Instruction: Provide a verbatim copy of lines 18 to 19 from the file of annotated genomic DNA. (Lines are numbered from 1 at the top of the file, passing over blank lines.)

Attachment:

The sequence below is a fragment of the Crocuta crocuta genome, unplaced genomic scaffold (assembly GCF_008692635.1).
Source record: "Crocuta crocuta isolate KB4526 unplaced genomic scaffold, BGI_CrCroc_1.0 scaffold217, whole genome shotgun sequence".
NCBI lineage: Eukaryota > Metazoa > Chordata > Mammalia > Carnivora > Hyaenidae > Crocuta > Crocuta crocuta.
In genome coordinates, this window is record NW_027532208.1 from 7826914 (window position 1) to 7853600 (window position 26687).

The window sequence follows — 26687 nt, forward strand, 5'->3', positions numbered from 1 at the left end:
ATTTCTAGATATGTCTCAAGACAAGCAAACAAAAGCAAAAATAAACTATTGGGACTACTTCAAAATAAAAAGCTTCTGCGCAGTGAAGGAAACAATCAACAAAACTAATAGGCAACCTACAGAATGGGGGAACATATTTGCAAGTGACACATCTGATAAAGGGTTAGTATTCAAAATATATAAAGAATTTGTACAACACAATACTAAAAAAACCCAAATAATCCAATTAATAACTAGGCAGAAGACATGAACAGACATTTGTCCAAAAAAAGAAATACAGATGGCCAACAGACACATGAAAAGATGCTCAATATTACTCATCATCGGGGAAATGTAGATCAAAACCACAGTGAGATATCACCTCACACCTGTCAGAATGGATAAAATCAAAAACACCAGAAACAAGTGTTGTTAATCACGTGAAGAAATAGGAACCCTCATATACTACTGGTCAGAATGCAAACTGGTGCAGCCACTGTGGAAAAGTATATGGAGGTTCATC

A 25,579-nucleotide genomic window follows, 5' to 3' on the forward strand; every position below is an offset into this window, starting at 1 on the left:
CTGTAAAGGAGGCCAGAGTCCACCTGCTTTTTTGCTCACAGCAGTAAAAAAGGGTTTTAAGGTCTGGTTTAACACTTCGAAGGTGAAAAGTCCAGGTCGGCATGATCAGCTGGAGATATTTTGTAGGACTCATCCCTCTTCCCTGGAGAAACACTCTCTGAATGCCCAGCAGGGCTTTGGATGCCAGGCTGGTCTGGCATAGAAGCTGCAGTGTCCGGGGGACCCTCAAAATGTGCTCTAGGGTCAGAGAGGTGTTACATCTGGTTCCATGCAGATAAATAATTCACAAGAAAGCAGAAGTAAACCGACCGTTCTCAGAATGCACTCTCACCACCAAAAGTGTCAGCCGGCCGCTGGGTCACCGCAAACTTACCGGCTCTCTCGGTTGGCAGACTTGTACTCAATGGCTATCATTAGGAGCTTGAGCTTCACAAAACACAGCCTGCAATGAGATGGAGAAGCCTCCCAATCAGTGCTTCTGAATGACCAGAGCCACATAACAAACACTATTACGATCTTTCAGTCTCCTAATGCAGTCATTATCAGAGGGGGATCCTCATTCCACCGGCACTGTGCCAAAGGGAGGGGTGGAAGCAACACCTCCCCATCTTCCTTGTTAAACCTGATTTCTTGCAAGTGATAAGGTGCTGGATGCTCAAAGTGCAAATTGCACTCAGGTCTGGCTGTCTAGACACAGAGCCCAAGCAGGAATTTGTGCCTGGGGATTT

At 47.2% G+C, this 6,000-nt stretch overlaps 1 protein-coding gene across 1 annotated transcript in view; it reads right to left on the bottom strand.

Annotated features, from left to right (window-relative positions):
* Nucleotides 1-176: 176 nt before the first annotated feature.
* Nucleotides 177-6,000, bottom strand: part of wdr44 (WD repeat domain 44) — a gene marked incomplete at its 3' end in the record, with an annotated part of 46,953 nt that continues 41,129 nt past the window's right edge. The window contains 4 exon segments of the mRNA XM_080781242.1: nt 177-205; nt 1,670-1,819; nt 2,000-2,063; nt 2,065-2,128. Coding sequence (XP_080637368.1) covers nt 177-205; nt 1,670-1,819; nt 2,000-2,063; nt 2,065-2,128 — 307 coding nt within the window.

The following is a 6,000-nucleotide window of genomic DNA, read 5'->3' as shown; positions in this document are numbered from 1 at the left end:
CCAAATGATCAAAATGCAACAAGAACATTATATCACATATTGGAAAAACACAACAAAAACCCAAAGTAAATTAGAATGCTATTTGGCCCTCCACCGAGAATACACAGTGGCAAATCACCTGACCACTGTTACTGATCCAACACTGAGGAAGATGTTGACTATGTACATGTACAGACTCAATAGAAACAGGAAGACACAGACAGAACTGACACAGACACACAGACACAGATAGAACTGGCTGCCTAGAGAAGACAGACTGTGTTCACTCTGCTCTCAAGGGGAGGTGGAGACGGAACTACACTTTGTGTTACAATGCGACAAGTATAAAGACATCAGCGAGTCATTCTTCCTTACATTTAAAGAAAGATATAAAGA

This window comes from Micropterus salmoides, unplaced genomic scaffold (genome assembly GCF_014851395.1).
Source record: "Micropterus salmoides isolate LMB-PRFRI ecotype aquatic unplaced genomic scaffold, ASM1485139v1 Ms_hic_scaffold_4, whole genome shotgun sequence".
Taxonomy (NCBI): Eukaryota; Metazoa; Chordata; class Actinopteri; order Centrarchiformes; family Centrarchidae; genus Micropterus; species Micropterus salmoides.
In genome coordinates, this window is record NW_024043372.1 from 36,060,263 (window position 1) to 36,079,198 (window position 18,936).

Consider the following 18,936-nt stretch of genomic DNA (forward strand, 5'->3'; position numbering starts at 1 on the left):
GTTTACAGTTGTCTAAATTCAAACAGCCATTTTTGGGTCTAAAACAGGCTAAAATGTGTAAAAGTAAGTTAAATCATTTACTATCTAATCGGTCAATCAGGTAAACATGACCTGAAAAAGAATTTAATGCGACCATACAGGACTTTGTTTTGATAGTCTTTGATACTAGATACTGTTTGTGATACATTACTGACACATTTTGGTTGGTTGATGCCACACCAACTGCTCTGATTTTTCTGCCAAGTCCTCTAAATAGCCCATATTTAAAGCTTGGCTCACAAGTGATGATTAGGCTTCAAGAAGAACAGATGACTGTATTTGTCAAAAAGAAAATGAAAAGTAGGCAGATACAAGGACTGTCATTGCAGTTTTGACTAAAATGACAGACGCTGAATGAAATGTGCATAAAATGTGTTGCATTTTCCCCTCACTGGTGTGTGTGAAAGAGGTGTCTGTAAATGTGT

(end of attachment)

In genome coordinates, this window is record NW_024043372.1 from 36,060,263 (window position 1) to 36,079,198 (window position 18,936).

Consider the following 18,936-nt stretch of genomic DNA (forward strand, 5'->3'; position numbering starts at 1 on the left):